- Research article
- Open Access
- Open Peer Review
Real time contrast enhanced ultrasonography in detection of liver metastases from gastrointestinal cancer
BMC Cancervolume 7, Article number: 171 (2007)
Contrast enhanced ultrasound (CEUS) is an imaging technique which appeared on the market around the year 2000 and proposed for the detection of liver metastases in gastrointestinal cancer patients, a setting in which accurate staging plays a significant role in the choice of treatment.
A total of 109 patients with colorectal (n = 92) or gastric cancer prospectively underwent computed tomography (CT) scan and conventional US evaluation followed by real time CEUS. A diagnosis of metastases was made by CT or, for lesions not visibile at CT, the diagnosis was achieved by histopathology or by a malignant behavior during follow-up.
Of 109 patients, 65 were found to have metastases at presentation. CEUS improved sensitivity in metastatic livers from 76.9% of patients (US) to 95.4% (p <0.01), while CT scan reached 90.8% (p = n.s. vs CEUS, p < 0.01 vs US). CEUS and CT were more sensitive than US also for detection of single lesions (87 with US, 122 with CEUS, 113 with CT). In 15 patients (13.8%), CEUS revealed more metastases than CT, while CT revealed more metastases than CEUS in 9 patients (8.2%) (p = n.s.).
CEUS is more sensitive than conventional US in the detection of liver metastases and could be usefully employed in the staging of patients with gastrointestinal cancer. Findings at CEUS and CT appear to be complementary in achieving maximum sensitivity.
The presence of liver metastases is an important determinant of survival in colorectal cancer patients [1–4], accounting for >50.000 deaths per year in the United States alone . Prognosis is inversely related not only to the presence of metastases but also the number and volume [3, 4]. In recent years, it has become accepted that hepatic metastasectomy, possibly repeated in cases of recurrence, prolongs survival in comparison to even the best medical treatment; therefore, surgery should be offered to all patients not presenting extrahepatic spread, who, depending upon co-morbidities and extent of the parenchyma to be sacrified, are elegible for this procedure [5, 6]. Accurate and timely detection of hepatic metastases, both at diagnosis and during follow-up, is, therefore, very important on account of the critical therapeutic and prognostic implications. Accurate assessment of the number, size and site of metastases is mandatory to identify those patients elegible for surgical treatment, or to forecast prognosis in the event of other treatment modalities for unresectable cases.
Pre-operative imaging techniques may fail to detect small metastases i.e., <1–2 cm in size [7–11] which, when below 1 cm, may be overlooked, even at liver inspection and palpation during surgery [7, 9–13]. Of the various techniques available in the detection of hepatic metastases, conventional ultrasound (US) is slightly less sensitive than Computed Tomography (CT) and significantly less sensitive than magnetic resonance imaging (MRI) and Positron Emission Tomography (PET) [14–21]. However, despite these limitations, US is usually the first-line investigation in the assessment of patients with gastrointestinal cancer in Italy, due to its low cost, non-invasiveness, repeatability and easy access. MRI and PET, and often CT, are, at least in Italy, restricted to selected cases, due to their limited availability and high costs. Thus, the introduction of new techniques to increase the sensitivity of US in the detection of metastases would be a major advantage.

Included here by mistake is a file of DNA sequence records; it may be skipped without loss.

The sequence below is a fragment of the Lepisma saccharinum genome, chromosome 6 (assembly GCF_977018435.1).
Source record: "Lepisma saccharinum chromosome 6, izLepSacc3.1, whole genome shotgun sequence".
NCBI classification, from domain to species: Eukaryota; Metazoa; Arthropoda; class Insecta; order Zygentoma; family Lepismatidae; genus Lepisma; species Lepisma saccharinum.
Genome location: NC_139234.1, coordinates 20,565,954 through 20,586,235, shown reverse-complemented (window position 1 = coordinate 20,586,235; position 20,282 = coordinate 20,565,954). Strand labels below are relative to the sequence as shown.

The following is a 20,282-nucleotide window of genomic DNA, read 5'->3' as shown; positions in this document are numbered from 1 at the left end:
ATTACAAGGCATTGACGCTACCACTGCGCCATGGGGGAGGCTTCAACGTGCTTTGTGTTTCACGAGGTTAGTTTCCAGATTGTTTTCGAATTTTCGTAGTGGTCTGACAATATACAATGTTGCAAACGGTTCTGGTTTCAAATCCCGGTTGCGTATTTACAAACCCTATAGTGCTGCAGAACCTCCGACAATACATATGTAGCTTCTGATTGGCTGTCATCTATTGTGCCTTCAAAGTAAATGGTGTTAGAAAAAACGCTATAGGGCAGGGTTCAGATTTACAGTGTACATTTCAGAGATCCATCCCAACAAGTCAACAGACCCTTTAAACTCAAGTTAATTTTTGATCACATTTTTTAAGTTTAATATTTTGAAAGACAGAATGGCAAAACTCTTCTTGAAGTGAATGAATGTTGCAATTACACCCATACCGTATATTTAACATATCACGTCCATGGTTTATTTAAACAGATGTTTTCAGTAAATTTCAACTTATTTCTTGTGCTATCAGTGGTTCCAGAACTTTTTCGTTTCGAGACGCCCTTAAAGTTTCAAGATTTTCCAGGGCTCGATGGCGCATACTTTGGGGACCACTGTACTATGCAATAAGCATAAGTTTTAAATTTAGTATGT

In 2002, new grey scale US techniques based on the harmonic response to second generation contrast agents, insonated with low acoustic pressure (low mechanical index), became available. These techniques employ contrast microbubbles resonance and, avoiding contrast destruction, allow real-time exploration of liver perfusion .
As in MRI and CT, the use of contrast agents appeared to enhance the sensitivity of US in the detection of liver metastases, regardless of the primary tumor [11, 14, 16–18, 23]. So far, no study, to our knowledge, was carried out to investigate the use of real time contrast-enhanced US (CEUS) for liver staging selectively in gastrointestinal cancer patients.
Aim of the present investigation was to compare the accuracy of real-time CEUS, in the detection of hepatic metastases from colorectal and gastric cancers, with that of two commonly employed imaging techniques, namely conventional B-mode US and CT.
A total of 120 patients, with recently diagnosed colorectal or gastric cancer, referred to the two study Units for abdominal US, were prospectively taken into consideration for enrolment in the investigation. Patients were consecutive, as observed at both the US study Units. Exclusion criteria were the finding of >4 metastases at conventional US or controindication to CT. This limit in the number of metastatic lesions was set in order to select patients in whom a more accurate liver staging could, theoretically, modify the treatment strategy. A total of 109 patients (64 males, 45 females, mean age 66 years, range 39–85) were finally enrolled in the study.
The reference method for the diagnosis of metastatic lesions was the typical appearance at CT. Lesions detected only by US techniques or with an inconclusive CT appearance had to be confirmed as being of metastatic nature by inspection and/or pathological findings in the case of surgical resection, or by percutaneous biopsy or by means of multimodality imaging at follow-up (increase in size and/or clear signs of a malignant nature, such as infiltration of surrounding structures or progressive decrease in size/disappearance under chemotherapy).